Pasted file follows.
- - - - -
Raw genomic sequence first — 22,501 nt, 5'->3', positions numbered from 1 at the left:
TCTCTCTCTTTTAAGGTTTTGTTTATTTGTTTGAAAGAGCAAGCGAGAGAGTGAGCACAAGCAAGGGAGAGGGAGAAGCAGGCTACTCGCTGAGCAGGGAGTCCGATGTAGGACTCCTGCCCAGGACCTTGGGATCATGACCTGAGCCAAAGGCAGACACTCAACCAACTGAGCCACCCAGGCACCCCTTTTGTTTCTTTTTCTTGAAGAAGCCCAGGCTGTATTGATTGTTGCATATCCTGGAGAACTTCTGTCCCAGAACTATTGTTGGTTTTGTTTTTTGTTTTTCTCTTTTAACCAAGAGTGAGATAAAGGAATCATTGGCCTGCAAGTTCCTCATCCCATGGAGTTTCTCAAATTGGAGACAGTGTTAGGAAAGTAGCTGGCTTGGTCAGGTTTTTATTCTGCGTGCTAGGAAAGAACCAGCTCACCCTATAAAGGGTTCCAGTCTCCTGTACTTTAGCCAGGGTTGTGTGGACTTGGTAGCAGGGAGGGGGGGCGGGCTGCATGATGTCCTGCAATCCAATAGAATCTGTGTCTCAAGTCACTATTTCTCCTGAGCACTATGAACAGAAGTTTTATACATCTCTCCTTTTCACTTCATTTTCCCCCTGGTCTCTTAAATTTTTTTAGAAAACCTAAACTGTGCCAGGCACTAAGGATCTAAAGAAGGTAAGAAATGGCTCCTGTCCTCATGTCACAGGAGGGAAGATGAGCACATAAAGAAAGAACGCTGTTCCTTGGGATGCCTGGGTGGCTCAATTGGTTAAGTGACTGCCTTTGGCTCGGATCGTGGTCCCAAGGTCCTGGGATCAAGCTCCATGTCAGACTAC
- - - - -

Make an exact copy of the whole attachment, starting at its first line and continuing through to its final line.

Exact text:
Raw genomic sequence first — 22,501 nt, 5'->3', positions numbered from 1 at the left:
TCTCTCTCTTTTAAGGTTTTGTTTATTTGTTTGAAAGAGCAAGCGAGAGAGTGAGCACAAGCAAGGGAGAGGGAGAAGCAGGCTACTCGCTGAGCAGGGAGTCCGATGTAGGACTCCTGCCCAGGACCTTGGGATCATGACCTGAGCCAAAGGCAGACACTCAACCAACTGAGCCACCCAGGCACCCCTTTTGTTTCTTTTTCTTGAAGAAGCCCAGGCTGTATTGATTGTTGCATATCCTGGAGAACTTCTGTCCCAGAACTATTGTTGGTTTTGTTTTTTGTTTTTCTCTTTTAACCAAGAGTGAGATAAAGGAATCATTGGCCTGCAAGTTCCTCATCCCATGGAGTTTCTCAAATTGGAGACAGTGTTAGGAAAGTAGCTGGCTTGGTCAGGTTTTTATTCTGCGTGCTAGGAAAGAACCAGCTCACCCTATAAAGGGTTCCAGTCTCCTGTACTTTAGCCAGGGTTGTGTGGACTTGGTAGCAGGGAGGGGGGGCGGGCTGCATGATGTCCTGCAATCCAATAGAATCTGTGTCTCAAGTCACTATTTCTCCTGAGCACTATGAACAGAAGTTTTATACATCTCTCCTTTTCACTTCATTTTCCCCCTGGTCTCTTAAATTTTTTTAGAAAACCTAAACTGTGCCAGGCACTAAGGATCTAAAGAAGGTAAGAAATGGCTCCTGTCCTCATGTCACAGGAGGGAAGATGAGCACATAAAGAAAGAACGCTGTTCCTTGGGATGCCTGGGTGGCTCAATTGGTTAAGTGACTGCCTTTGGCTCGGATCGTGGTCCCAAGGTCCTGGGATCAAGCTCCATGTCAGACTAC